2) domination of the bourgeoisie over the working classes and a fragmented polity to achieve a political union under the big bourgeoisie with united markets of commodities, capital, and labour. Generally, before and even after the exit of the British, the political practice of workers remained stagnant at the level of economic bargaining at the production unit, their understanding subsuming at most industry-wise market variations and wage levels. The thought of fighting the political programmes of the bourgeoisie and replacing these with workers' programmes was absent. Even Gandhi, the doyen of commercial, bania capital presented the blueprint of a participatory democracy under the trusteeship of the big bourgeoisie, although this was to be discarded with contempt by the bourgeoisie and their landlord allies after he was killed. But, within the hard core of natural leaders of the workers, nobody was found who would be thinking of the idea of a workers' state. The textile workers of Bombay and sections of the railway workers fought the bourgeois millowners and the semi-colonial, semi-feudal state valiantly and a class sense began to germinate here, but these movements were defeated so thoroughly that any advanced, radical ideas which might have been emerging were decimated. The sprawling multitudes of Indian workers failed to rise to the consciousness of a class for itself.
Communist ideas were born within the highly educated radical bourgeoisie, whose class origin was the impoverished gentry, and, especially, their young scions, many of them newly converted from Narodnik or Irish type terror-based persuasions, a few salvaged from promising careers at the Bar. The workers had little influence over the deliberations of the so-called communist parties. Not only was this true at the time of initiation, this state of affairs continued throughout the life of such parties. Some of these parties, like the Telengana committees of the CPI, the CPI(M-L) and the CPI(Maoist) led important struggles of the peasant masses.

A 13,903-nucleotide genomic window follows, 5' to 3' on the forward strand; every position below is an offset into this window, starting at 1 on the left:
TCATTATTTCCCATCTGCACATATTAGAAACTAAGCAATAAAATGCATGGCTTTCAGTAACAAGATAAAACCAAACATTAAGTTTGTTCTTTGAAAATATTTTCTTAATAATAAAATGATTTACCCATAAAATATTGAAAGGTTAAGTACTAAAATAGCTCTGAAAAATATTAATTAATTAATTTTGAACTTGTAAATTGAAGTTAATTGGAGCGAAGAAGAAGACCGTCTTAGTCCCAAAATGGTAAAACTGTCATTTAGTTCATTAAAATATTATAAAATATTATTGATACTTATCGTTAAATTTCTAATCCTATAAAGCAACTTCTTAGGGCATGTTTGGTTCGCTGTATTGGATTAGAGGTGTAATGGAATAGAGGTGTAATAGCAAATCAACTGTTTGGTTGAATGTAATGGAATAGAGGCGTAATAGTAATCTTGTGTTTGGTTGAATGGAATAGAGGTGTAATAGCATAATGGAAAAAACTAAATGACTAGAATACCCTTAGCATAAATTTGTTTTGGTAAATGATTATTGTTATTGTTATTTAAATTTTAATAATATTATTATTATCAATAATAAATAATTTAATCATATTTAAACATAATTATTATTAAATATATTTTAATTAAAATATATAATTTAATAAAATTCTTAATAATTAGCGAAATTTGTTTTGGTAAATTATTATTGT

Now, in a situation where the working class is still in a process of formation, and a party of the working class is yet to emerge, one observes the setting up of scattered germs of political organisations, some quite advanced politically with impressive territorial spread. Yet, they are but parts in the entire process of formation of the proletarian party. A part like this may mistake itself for the party and insist on party discipline. Such discipline prevents assimilation of the parts into a whole, and has even been seen to produce antagonistic relations between two organisations of workers. This is the problem of sectarianism. These political "groups" are the single most important obstacle to the precipitation of a party of the workers.